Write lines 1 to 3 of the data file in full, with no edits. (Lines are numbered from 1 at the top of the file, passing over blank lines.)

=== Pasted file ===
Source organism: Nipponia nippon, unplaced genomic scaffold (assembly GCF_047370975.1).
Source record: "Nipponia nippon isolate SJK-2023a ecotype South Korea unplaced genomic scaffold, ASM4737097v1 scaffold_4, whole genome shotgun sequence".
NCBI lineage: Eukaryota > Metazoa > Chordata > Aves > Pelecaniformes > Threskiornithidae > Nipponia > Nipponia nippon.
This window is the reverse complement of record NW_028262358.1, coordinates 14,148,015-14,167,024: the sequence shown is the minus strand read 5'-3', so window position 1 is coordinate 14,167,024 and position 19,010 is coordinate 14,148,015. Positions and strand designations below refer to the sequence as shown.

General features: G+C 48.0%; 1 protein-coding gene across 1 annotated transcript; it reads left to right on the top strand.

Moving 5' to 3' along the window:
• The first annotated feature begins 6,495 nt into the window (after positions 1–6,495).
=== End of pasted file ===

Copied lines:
Source organism: Nipponia nippon, unplaced genomic scaffold (assembly GCF_047370975.1).
Source record: "Nipponia nippon isolate SJK-2023a ecotype South Korea unplaced genomic scaffold, ASM4737097v1 scaffold_4, whole genome shotgun sequence".
NCBI lineage: Eukaryota > Metazoa > Chordata > Aves > Pelecaniformes > Threskiornithidae > Nipponia > Nipponia nippon.